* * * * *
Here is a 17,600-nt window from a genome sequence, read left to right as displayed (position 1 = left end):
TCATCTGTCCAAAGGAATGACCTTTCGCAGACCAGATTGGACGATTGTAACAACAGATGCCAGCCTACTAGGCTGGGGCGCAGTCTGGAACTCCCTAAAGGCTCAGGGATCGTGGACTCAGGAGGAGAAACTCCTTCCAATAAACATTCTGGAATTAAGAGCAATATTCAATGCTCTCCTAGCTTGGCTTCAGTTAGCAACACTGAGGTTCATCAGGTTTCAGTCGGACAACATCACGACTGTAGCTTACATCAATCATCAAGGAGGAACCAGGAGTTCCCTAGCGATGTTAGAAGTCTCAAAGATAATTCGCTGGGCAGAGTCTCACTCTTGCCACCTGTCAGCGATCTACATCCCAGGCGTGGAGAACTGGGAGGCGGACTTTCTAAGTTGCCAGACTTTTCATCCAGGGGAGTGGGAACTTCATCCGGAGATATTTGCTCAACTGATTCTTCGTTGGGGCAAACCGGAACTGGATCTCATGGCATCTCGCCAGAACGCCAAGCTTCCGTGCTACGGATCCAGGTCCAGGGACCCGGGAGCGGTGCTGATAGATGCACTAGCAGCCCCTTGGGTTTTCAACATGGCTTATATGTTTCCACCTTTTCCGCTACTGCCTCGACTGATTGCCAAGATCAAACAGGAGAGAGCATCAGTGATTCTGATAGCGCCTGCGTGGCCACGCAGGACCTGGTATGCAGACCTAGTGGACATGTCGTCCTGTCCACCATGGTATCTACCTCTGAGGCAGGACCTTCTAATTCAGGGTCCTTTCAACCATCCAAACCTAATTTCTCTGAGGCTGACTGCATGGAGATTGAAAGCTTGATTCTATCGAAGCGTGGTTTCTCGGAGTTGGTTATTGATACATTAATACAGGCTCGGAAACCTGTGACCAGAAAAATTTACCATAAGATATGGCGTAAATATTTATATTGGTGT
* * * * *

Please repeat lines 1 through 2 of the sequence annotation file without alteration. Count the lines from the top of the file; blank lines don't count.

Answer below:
Here is a 17,600-nt window from a genome sequence, read left to right as displayed (position 1 = left end):
TCATCTGTCCAAAGGAATGACCTTTCGCAGACCAGATTGGACGATTGTAACAACAGATGCCAGCCTACTAGGCTGGGGCGCAGTCTGGAACTCCCTAAAGGCTCAGGGATCGTGGACTCAGGAGGAGAAACTCCTTCCAATAAACATTCTGGAATTAAGAGCAATATTCAATGCTCTCCTAGCTTGGCTTCAGTTAGCAACACTGAGGTTCATCAGGTTTCAGTCGGACAACATCACGACTGTAGCTTACATCAATCATCAAGGAGGAACCAGGAGTTCCCTAGCGATGTTAGAAGTCTCAAAGATAATTCGCTGGGCAGAGTCTCACTCTTGCCACCTGTCAGCGATCTACATCCCAGGCGTGGAGAACTGGGAGGCGGACTTTCTAAGTTGCCAGACTTTTCATCCAGGGGAGTGGGAACTTCATCCGGAGATATTTGCTCAACTGATTCTTCGTTGGGGCAAACCGGAACTGGATCTCATGGCATCTCGCCAGAACGCCAAGCTTCCGTGCTACGGATCCAGGTCCAGGGACCCGGGAGCGGTGCTGATAGATGCACTAGCAGCCCCTTGGGTTTTCAACATGGCTTATATGTTTCCACCTTTTCCGCTACTGCCTCGACTGATTGCCAAGATCAAACAGGAGAGAGCATCAGTGATTCTGATAGCGCCTGCGTGGCCACGCAGGACCTGGTATGCAGACCTAGTGGACATGTCGTCCTGTCCACCATGGTATCTACCTCTGAGGCAGGACCTTCTAATTCAGGGTCCTTTCAACCATCCAAACCTAATTTCTCTGAGGCTGACTGCATGGAGATTGAAAGCTTGATTCTATCGAAGCGTGGTTTCTCGGAGTTGGTTATTGATACATTAATACAGGCTCGGAAACCTGTGACCAGAAAAATTTACCATAAGATATGGCGTAAATATTTATATTGGTGT